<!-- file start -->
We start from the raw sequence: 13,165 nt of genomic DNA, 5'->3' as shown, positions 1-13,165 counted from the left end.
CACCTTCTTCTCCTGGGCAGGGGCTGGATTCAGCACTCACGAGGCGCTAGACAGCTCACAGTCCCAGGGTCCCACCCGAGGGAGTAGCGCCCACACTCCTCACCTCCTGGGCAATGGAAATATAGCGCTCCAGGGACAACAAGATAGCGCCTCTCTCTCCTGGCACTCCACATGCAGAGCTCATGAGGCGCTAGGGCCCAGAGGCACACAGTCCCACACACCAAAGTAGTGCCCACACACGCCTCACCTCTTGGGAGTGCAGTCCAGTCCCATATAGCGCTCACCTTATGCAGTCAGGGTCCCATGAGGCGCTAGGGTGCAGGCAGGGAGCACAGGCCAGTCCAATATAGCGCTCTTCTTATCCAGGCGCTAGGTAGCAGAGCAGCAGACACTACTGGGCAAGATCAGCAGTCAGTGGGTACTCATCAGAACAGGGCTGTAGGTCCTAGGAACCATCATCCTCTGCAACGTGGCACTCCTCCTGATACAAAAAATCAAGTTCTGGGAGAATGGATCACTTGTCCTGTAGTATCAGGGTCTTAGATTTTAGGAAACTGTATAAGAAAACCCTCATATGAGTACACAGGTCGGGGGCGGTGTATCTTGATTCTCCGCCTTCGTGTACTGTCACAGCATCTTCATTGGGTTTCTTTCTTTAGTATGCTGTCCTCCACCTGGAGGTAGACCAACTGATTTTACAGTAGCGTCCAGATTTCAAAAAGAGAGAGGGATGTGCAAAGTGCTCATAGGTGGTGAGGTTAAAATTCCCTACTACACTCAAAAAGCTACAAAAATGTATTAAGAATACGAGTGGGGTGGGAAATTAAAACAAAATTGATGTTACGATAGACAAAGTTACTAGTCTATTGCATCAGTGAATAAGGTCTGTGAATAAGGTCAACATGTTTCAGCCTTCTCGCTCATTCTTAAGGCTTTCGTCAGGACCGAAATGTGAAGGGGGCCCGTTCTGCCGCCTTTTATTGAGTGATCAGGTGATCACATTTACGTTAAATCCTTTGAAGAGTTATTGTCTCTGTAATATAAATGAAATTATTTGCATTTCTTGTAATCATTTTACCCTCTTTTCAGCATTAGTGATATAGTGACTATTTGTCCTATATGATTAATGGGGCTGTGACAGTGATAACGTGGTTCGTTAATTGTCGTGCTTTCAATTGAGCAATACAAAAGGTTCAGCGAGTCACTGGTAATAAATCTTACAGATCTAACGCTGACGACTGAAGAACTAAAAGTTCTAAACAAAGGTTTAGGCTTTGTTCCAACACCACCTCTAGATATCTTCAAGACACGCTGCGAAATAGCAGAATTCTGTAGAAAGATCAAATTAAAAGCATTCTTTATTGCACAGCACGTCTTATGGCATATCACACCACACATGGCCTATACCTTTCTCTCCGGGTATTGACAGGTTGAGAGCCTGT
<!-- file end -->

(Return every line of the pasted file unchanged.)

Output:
We start from the raw sequence: 13,165 nt of genomic DNA, 5'->3' as shown, positions 1-13,165 counted from the left end.
CACCTTCTTCTCCTGGGCAGGGGCTGGATTCAGCACTCACGAGGCGCTAGACAGCTCACAGTCCCAGGGTCCCACCCGAGGGAGTAGCGCCCACACTCCTCACCTCCTGGGCAATGGAAATATAGCGCTCCAGGGACAACAAGATAGCGCCTCTCTCTCCTGGCACTCCACATGCAGAGCTCATGAGGCGCTAGGGCCCAGAGGCACACAGTCCCACACACCAAAGTAGTGCCCACACACGCCTCACCTCTTGGGAGTGCAGTCCAGTCCCATATAGCGCTCACCTTATGCAGTCAGGGTCCCATGAGGCGCTAGGGTGCAGGCAGGGAGCACAGGCCAGTCCAATATAGCGCTCTTCTTATCCAGGCGCTAGGTAGCAGAGCAGCAGACACTACTGGGCAAGATCAGCAGTCAGTGGGTACTCATCAGAACAGGGCTGTAGGTCCTAGGAACCATCATCCTCTGCAACGTGGCACTCCTCCTGATACAAAAAATCAAGTTCTGGGAGAATGGATCACTTGTCCTGTAGTATCAGGGTCTTAGATTTTAGGAAACTGTATAAGAAAACCCTCATATGAGTACACAGGTCGGGGGCGGTGTATCTTGATTCTCCGCCTTCGTGTACTGTCACAGCATCTTCATTGGGTTTCTTTCTTTAGTATGCTGTCCTCCACCTGGAGGTAGACCAACTGATTTTACAGTAGCGTCCAGATTTCAAAAAGAGAGAGGGATGTGCAAAGTGCTCATAGGTGGTGAGGTTAAAATTCCCTACTACACTCAAAAAGCTACAAAAATGTATTAAGAATACGAGTGGGGTGGGAAATTAAAACAAAATTGATGTTACGATAGACAAAGTTACTAGTCTATTGCATCAGTGAATAAGGTCTGTGAATAAGGTCAACATGTTTCAGCCTTCTCGCTCATTCTTAAGGCTTTCGTCAGGACCGAAATGTGAAGGGGGCCCGTTCTGCCGCCTTTTATTGAGTGATCAGGTGATCACATTTACGTTAAATCCTTTGAAGAGTTATTGTCTCTGTAATATAAATGAAATTATTTGCATTTCTTGTAATCATTTTACCCTCTTTTCAGCATTAGTGATATAGTGACTATTTGTCCTATATGATTAATGGGGCTGTGACAGTGATAACGTGGTTCGTTAATTGTCGTGCTTTCAATTGAGCAATACAAAAGGTTCAGCGAGTCACTGGTAATAAATCTTACAGATCTAACGCTGACGACTGAAGAACTAAAAGTTCTAAACAAAGGTTTAGGCTTTGTTCCAACACCACCTCTAGATATCTTCAAGACACGCTGCGAAATAGCAGAATTCTGTAGAAAGATCAAATTAAAAGCATTCTTTATTGCACAGCACGTCTTATGGCATATCACACCACACATGGCCTATACCTTTCTCTCCGGGTATTGACAGGTTGAGAGCCTGT